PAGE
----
SILVER SPRING, Md. (WJLA) - Jose, an undocumented minor who made the dangerous journey from El Salvador to the United States, shared his story with ABC 7 News. Washington, D.C.-based Catholic Charities is assisting young immigrants like Jose, who have nowhere else to turn.
Jose's words give a sense of the lonely passage minors are making to Mexico's border with the United States; he says the 15-day trek from El Salvador to the border was "too tough, too treacherous."
Josewhose full name is being withheld because he is still in legal limbohid in buses and big rigs, running through deserted areas to get through Guatemala and Mexico, and finally to the border. He did it all in an attempt to save his life, largely out of fear.
Gang members tried to kidnap Jose, in order to recruit him. Though he was able to get away, the threats continued, so Jose's family decided he should come to America.
"What I'm seeing is a lot of violence that these kids have experienced," said Jennifer Girrard, an attorney at Immigration Legal Services at Catholic Charities. "I can imagine that the trend is going to continue."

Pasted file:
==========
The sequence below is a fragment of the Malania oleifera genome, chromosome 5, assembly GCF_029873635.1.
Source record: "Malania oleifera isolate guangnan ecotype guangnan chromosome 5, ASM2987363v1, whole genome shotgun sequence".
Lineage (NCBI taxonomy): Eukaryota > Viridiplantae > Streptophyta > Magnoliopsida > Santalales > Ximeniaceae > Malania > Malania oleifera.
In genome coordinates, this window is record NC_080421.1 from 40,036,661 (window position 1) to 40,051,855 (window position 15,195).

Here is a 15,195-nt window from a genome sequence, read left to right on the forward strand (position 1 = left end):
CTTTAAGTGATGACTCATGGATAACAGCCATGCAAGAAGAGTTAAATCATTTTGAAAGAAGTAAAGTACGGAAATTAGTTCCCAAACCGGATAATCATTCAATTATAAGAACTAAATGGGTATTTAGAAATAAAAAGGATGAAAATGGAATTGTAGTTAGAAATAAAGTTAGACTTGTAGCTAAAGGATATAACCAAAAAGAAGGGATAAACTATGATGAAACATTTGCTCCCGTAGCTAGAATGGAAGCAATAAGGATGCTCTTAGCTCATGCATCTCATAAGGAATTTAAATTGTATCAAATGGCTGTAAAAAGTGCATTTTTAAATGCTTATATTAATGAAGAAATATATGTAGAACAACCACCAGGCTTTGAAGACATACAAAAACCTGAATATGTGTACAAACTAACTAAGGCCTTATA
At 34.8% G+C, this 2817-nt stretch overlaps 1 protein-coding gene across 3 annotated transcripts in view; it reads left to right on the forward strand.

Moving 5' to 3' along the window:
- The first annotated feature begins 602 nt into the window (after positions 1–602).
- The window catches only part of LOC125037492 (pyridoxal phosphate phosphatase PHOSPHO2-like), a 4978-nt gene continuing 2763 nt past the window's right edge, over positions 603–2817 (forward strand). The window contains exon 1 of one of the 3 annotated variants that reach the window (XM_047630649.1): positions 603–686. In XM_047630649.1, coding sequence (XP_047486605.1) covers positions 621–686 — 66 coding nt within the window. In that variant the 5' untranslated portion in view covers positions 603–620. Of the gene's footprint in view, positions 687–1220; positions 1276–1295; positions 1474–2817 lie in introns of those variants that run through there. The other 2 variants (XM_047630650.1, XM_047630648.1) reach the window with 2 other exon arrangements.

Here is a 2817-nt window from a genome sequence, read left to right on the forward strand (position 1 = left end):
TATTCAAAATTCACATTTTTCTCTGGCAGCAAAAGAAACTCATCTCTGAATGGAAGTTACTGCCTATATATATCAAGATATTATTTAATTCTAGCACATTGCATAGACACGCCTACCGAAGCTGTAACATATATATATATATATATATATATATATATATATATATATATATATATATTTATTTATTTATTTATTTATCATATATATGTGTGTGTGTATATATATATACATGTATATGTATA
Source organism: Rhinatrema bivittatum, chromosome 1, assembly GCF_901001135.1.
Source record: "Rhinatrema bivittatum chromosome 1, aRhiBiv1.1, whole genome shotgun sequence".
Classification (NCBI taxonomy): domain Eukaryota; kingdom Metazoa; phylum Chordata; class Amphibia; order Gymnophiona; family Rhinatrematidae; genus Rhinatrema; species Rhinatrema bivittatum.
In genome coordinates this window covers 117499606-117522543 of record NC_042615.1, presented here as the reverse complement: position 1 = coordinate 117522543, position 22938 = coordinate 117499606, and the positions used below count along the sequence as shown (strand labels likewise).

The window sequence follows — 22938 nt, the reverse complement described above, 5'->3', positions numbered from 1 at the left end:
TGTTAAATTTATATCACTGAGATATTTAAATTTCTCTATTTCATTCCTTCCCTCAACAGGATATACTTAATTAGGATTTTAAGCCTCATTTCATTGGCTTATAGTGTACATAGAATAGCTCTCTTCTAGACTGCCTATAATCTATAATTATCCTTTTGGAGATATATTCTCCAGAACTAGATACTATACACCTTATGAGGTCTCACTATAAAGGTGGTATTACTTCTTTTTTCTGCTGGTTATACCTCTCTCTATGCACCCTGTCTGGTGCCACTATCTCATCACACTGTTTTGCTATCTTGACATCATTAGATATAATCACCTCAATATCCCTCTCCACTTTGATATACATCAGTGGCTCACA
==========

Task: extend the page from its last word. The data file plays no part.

Minors who have been coming to the U.S. alone since October are being processed and released into communities.
At Catholic Charities' legal orientation program for custodians of the undocumented children, 25 people typically show up. On Wednesday, there were 65.
"These are children of all ages who've really fought to survive much of their lives," Girrard said. "It's virtually a war zone in which children are being targeted."
Jose says he is unsure whether his trek to America was worth it.